Know Your Rights
Your Rights in the NYC Public School System
Your child has the right to go to school regardless of his or her immigration status, or your family’s immigration status.
If your child needs help learning English, you have the right to choose either a bilingual or English as a New Language (ENL) program.
You have the right to apply to public schools of your choice for elementary, middle, and high school.
You have the right to receive school-related information translated into your preferred language.
You have the right to be told if your child is at risk of suspension or repeating a grade.
Your child is entitled to receive an education without being discriminated because of his race, immigration status, country of origin, or ethnicity.
For more information on your rights in NY Schools: Know Your Rights: A Guide to the Legal Rights of Immigrant Families in New York City Public Schools (English).
Translation and Interpretation Services in New York City Public Schools
In New York City public schools, parents who do not speak English have a right to free translation and interpretation services in order to communicate with their children's schools and other Department of Education (DOE) offices and participate in their children’s education. Parents have the right to have their children’s school records and other important documents translated into their native language and to have interpreters available at meetings with school and DOE staff.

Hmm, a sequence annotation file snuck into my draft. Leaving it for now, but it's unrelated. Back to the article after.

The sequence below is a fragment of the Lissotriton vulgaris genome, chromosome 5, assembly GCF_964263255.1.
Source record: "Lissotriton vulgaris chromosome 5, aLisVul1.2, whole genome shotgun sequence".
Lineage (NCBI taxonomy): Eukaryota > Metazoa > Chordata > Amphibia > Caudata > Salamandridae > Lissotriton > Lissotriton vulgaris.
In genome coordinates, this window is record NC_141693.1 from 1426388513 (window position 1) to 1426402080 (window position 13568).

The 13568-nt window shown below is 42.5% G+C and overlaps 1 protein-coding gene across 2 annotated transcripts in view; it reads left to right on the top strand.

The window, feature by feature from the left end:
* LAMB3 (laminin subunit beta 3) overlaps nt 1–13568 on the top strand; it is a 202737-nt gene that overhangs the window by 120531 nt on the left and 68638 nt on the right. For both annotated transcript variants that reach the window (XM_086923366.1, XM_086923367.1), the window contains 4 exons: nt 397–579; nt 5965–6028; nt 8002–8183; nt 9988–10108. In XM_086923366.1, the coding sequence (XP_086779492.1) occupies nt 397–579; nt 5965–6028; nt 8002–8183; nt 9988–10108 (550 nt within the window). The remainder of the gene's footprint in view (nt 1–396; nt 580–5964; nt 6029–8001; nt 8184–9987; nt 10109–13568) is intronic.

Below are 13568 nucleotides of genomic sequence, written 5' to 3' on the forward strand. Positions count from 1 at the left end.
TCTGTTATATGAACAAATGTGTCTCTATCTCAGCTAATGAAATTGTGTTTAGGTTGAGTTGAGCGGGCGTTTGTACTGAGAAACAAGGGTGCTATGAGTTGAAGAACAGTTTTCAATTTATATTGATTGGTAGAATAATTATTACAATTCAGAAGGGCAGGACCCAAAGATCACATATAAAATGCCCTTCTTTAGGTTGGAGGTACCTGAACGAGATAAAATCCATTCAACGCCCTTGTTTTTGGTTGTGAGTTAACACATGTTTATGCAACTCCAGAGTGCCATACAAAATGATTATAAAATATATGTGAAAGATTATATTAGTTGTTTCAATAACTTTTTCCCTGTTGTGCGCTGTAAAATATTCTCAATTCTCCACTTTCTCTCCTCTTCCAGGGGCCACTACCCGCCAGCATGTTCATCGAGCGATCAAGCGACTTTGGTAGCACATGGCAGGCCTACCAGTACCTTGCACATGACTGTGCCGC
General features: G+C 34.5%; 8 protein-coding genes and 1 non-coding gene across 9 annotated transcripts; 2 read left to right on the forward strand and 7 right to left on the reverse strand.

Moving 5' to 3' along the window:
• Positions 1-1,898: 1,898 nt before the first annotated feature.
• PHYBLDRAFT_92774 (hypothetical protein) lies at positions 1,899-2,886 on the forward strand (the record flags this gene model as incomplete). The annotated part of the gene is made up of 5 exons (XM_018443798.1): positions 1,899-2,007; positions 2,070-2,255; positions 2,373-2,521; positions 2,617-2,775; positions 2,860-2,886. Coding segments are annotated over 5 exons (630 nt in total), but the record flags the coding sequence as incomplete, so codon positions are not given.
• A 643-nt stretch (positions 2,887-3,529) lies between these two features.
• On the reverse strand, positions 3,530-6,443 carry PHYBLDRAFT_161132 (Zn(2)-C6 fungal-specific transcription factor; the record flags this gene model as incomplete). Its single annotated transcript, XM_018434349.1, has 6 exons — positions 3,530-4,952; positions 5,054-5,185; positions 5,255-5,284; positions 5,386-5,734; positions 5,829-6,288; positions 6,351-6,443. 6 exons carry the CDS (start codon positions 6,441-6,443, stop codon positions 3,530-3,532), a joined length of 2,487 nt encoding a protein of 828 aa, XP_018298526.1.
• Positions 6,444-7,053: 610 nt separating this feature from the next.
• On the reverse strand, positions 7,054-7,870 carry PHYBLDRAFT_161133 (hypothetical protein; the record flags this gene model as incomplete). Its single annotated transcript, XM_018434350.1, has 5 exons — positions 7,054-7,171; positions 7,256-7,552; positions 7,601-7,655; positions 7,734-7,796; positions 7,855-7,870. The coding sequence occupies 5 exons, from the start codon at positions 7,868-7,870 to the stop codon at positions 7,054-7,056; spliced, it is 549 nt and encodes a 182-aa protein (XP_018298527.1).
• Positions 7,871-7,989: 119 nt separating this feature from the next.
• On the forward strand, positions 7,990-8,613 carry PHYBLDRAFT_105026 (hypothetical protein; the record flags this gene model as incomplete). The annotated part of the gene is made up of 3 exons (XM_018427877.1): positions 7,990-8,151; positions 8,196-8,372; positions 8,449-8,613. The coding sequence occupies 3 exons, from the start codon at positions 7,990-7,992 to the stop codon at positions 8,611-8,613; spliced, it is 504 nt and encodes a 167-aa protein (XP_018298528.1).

For more information on parents’ right to translation and interpretation in schools: Translation and Interpretation Services in New York City Public Schools.
Program Options for English Language Learners
Parents of English Language Learners (ELLs) have a right to choose one of these three programs for their children to learn English. Each program uses different methods to help children learn English. When thinking about which program will be best for your child, remember that a program that is good for one child might not be best for another child. Things like age and personality type can affect your child’s success. Also, other factors may have an effect on your child’s education such as teacher quality, school support, and how the specific classroom fits your child’s needs.
There are three main English language learning programs in New York City’s Public Schools: English as a New Language (ENL), Transitional Bilingual Education (TBE), and Dual Language. Currently, the most common programs are ENL and transitional bilingual education, but dual language programs are becoming increasingly available.
For more information on program options for English Language Learners: Program Options for English Language Learners